Breathing techniques essential while performing asanas edit button Edit

A.D Pradeep Kumar | calendar 03 March 2024 | 84

The Financial Express February 13, 2000

Yoga postulates that a body that is not healthy is not conducive either to relaxation or control of the mind and is therefore unsuited to the practice of Yoga.

Accordingly, one of the methods by which Yoga seeks to ensure good health is through the regular practice of asanas, which are not mere physical exercises, but the product of the observations, experiences and intuitive perceptions of the ancient Rishis of India.

According to The Yoga Institute, Santacruz, each asana is linked to a bhava, or the feelings that one wishes to inculcate. The institute has classified the asanas under the four bhavas of Dharma, Jnana, Vairagya and Aishwarya.

The asanas themselves are recognised by Yoga as the primary requisite for the development of the physical, moral, mental and spiritual aspects of a man's personality. Hence, the selection of an asana is very important. The ideal course of daily asanas is one that exercises the joints and major muscle groups like the spinal and abdominal muscles, improves blood circulation, contributes to steadiness and enriches positive experiences.

The yogic system of physical education has certain special virtues. Because of its essentially-non-violent and non-fatiguing nature. It is well suited to both the young and the old. It provides the maximum vital index when compared with other forms of exercise. It also maintains an organic harmony between the development of the muscles and the development and functioning of the vital inner organs. Moreover, each exercise has specific positive health value, both as an immunity factor and as a preventive measure.

Yoga lays special emphasis on proper and rhythmic breathing. In 1918, Shri Yogendraji supplemented the postures with a highly scientific rhythm of breathing, now known as the Yogendra Rhythm of Breathing. Its secret lies in that peculiar organ harmony, which endows each exercise with its own contribution to the maximum vital index.

The fullest opportunity is given both to the lungs and the diaphragm for deep and vigorous accommodation and action by precisely determining the exact moment and lengths of periods of inhalation, retention, exhalation and suspension of breath most suited to any exercise.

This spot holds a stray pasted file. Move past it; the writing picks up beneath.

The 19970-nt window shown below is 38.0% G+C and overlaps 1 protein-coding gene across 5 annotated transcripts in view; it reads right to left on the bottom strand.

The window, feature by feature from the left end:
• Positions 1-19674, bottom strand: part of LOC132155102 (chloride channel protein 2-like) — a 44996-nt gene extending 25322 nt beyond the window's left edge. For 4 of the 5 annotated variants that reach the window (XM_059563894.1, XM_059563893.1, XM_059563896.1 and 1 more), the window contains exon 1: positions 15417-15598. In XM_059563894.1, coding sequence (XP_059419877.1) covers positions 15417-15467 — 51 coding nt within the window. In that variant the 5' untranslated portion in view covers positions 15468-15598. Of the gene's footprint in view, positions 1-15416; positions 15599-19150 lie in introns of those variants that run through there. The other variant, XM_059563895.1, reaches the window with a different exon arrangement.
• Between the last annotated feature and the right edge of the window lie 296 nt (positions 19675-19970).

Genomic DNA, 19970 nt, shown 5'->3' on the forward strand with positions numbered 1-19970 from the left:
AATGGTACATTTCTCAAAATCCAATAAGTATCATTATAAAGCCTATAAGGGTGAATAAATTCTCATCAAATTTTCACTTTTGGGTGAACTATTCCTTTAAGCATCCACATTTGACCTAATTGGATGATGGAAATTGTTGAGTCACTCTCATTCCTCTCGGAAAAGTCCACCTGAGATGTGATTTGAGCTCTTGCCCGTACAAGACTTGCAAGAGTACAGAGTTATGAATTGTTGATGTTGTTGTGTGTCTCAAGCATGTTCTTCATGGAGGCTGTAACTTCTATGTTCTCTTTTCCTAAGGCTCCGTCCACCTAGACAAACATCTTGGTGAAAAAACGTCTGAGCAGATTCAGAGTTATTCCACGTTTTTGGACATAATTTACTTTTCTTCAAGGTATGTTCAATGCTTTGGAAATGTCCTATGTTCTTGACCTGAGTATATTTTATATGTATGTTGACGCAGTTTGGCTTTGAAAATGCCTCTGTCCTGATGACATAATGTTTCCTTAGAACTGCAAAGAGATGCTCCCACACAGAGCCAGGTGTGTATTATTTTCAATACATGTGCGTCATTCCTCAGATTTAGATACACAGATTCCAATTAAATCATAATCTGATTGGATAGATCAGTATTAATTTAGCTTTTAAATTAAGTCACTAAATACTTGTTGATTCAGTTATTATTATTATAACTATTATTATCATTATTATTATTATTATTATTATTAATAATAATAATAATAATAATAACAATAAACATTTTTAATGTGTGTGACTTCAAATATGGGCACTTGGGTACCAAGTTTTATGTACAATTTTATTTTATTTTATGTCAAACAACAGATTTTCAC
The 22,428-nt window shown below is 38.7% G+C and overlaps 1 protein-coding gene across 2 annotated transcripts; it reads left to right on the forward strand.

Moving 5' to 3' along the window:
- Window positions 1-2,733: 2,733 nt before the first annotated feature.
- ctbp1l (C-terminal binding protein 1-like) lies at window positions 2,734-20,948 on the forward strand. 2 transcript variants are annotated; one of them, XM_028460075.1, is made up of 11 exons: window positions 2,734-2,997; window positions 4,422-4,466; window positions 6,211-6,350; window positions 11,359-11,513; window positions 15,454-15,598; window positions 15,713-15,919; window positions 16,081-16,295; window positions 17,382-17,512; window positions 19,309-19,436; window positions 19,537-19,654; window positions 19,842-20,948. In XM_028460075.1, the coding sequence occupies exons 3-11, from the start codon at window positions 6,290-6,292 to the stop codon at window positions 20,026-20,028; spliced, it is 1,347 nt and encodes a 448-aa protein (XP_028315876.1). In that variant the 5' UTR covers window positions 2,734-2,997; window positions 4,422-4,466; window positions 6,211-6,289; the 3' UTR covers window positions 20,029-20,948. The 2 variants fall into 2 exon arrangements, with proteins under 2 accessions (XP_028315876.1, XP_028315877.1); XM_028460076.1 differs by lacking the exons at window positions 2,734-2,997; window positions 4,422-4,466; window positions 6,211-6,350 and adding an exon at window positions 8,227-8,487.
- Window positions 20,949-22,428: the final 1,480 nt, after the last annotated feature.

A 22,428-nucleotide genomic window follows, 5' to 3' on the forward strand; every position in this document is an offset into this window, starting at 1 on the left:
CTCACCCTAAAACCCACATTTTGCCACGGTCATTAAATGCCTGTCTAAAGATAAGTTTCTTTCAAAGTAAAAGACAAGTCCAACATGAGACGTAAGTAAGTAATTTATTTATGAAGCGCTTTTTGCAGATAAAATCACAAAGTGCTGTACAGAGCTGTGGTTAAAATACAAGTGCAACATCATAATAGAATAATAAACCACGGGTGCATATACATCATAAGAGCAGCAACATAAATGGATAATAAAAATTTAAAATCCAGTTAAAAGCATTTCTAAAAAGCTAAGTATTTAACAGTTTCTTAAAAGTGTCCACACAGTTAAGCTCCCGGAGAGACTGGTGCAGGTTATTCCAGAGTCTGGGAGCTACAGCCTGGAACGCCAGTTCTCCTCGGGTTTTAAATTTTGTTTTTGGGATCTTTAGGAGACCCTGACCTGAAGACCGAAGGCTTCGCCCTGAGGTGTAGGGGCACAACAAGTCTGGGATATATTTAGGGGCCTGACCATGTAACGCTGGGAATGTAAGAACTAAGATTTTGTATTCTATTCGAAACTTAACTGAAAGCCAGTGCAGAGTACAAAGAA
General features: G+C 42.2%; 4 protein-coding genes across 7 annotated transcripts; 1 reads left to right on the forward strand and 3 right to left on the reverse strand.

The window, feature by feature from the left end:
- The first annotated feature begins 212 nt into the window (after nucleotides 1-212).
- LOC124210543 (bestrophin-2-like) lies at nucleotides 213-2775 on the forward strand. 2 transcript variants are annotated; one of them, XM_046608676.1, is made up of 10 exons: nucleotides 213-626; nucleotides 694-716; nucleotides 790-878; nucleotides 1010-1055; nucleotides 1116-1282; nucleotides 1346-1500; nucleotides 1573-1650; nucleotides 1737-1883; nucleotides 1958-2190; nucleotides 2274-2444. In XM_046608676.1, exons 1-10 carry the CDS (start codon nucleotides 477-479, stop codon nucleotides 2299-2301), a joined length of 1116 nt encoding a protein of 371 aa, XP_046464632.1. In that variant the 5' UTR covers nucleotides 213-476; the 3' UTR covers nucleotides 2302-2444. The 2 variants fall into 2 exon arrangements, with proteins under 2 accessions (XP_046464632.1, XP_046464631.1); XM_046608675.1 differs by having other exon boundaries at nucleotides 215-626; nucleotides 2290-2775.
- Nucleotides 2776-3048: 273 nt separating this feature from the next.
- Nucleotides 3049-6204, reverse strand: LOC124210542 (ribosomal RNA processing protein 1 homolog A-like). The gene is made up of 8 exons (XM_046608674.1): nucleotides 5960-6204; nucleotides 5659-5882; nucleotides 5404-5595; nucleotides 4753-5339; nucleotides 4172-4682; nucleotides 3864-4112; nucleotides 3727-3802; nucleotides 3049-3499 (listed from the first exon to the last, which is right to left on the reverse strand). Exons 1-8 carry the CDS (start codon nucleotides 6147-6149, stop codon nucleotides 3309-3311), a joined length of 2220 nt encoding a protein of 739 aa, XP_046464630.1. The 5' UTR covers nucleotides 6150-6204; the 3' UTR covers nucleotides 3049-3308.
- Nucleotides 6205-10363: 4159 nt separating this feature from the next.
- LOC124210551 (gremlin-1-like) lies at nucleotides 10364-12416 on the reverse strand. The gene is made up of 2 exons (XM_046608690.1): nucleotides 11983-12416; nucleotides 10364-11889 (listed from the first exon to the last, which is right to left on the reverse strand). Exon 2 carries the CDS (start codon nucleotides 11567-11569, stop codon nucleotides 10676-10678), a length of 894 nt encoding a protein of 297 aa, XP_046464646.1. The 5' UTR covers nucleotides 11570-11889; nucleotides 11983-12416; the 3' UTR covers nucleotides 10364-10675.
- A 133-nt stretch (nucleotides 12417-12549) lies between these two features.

The mouth should be closed during exercise. Exhale and inhale only through the nose. It is advisable to inhale in slow rhythmic breath and exhale in continuous and long rhythms. Avoid quick and jerky breathing, which might impair the elasticity of the lungs. Each breathing movement must be deep and full.

Exercise is best done in the open air, but if you have to do your exercises indoors, ensure that the room is quiet, well-ventilated, free from draughts with windows at suitable angles. The place must also be free from dust and insects, moisture, draughts and unpleasant smells, precluding any unfavourable physical or mental distractions. Once you have selected a place, it is best to use the same place every day.

Any exercise that you do when you are experiencing violent emotion or moods will detract from the good the exercise will do. The need to free yourself from emotional upheavals before and during exercise is therefore a must. So, remember to begin your exercises with an undisturbed mind.

In the beginning, in order to appreciate the muscular movements of the4 body, perform the exercises before the mirror. This will also help to concentrate the mind on particular parts of the body and to check faults. Later, this distraction may be avoided to keep the mind free from externals.

Yogic exercises must be performed on an empty stomach, an hour before or after food. Before commencing the exercises, remember that your bladder and bowels must be empty; also clean your nose and throat of all mucus.

The time best suited for exercise is to the morning before breakfast. If that is not possible, do them before dinner if you are not too tired. In case you are tired, give relaxation postures priority over the other exercises.

The exercises you do should be neither excessive or so meagre as to be ineffective, 25-30 minutes is best. Yoga strongly recommends moderation. If you happen to miss out on your exercises one day, try and do them at some other time of the day or definitely the next day. For it is essential to maintain the daily health rhythm. In the practice of Yoga, regularity in training or Abhyasa is one of the two fundamental sources of success.

Whenever fatigue is experienced during the practice of Yoga, relax for an interval. This will minimise the effects of excess or strain, particularly in the nervous system.

Wear loose fitting cloths, and remember, while exercising, the more skin that is exposed to the air, the better. The body must be left unimpeded for free movement. The feet should be bare to allow proper exercise to the lower limbs. In winter, keep the body suitably warm. White cotton or silk clothes preferable for hygiene.

Never exercise on a bare floor. Always use a mat (6x3 feet), a woollen carpet or a well-tanned hide. A clean sheet should be spread on this, which should be washed daily.

(Note: This article is based on the principles advocated by The Yoga Institute, Santacruz)